Although we won't be seeing Public Enemies until July of next year, I'm already looking forward to it. In fact, I'm expecting it to be one of next summer's big hits. I think the combination of Michael Mann with Christian Bale and Johnny Depp can only lead to great things. And the story for this whole movie is incredibly thrilling, reminding me quite a bit of Brian De Palma's The Untouchables (which took place one decade before Public Enemies). Although Michael Mann screwed up most recently with Miami Vice, his past work, including Collateral (my personal favorite), has all been fantastic. And I expect him to yet again shine with Public Enemies. We've still got a year left to go, but it might be worth it to keep Public Enemies on your mind anyway as we progress through the next 12 months of movies.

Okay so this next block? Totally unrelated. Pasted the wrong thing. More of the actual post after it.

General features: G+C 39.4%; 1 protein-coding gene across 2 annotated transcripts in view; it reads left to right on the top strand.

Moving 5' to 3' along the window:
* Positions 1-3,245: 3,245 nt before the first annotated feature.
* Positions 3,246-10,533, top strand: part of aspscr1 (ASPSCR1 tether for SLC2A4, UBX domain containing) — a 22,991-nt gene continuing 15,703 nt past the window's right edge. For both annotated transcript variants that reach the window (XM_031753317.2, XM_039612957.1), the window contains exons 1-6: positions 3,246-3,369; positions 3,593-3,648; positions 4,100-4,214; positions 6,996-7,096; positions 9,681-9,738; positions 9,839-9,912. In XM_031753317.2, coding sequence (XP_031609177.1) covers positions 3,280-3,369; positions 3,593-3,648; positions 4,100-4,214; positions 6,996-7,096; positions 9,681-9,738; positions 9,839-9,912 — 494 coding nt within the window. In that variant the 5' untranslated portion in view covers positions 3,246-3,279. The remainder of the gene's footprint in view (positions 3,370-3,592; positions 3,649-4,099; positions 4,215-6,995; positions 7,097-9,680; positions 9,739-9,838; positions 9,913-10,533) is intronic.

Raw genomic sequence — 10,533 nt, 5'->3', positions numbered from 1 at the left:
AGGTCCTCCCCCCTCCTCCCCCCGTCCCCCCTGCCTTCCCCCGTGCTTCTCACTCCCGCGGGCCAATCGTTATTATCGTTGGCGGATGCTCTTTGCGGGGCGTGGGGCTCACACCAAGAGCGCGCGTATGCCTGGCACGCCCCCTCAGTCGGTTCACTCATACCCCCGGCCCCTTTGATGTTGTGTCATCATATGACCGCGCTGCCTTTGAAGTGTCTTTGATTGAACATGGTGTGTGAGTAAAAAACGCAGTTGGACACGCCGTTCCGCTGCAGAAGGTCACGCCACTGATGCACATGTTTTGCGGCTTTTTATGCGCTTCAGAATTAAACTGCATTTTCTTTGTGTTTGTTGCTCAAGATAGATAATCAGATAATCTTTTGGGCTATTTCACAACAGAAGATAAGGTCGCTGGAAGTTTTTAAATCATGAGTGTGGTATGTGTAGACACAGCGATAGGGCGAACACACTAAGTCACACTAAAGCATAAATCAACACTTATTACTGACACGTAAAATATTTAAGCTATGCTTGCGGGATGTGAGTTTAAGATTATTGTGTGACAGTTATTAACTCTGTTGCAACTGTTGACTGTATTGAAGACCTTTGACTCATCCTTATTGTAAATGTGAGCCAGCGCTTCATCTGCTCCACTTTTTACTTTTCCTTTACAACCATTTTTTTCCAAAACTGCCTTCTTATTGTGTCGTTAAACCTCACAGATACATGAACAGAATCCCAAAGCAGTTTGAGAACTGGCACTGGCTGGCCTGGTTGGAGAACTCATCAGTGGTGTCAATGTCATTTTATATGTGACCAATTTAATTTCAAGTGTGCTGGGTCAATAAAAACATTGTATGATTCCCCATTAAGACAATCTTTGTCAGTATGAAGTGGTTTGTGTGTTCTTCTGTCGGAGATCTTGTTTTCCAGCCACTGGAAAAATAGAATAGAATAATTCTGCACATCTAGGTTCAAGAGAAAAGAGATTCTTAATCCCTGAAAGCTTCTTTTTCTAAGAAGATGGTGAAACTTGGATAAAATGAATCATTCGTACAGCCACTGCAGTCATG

Find more posts: Editorial, Movie News



Heat and Collateral are amazing.

Vincent on Jul 19, 2008


Johnny Depp RARELY disappoints, plus Christian Bale, I expect good things with this one!!! Michael Mann fucked up Miami Vice but his track record is overall impressive.

AngelMG on Jul 19, 2008


Something about Miami Vice stuck with me. I like the sounds of this

DCompose on Jul 19, 2008


Heat and Collateral are fantastic, throw in Johnny Depp and Christian Bale (quickly becoming my favorite actor because of the way he just seems to disappear into his roles) - this sounds like it will be a fantastic film. I look forward to hearing more about it and seeing some footage...

Boo-Yah on Jul 19, 2008


The Bank Job baby!!!! HEIST FILMS!!!!!!!!!!!!!!!!!!!! this does sound awesome!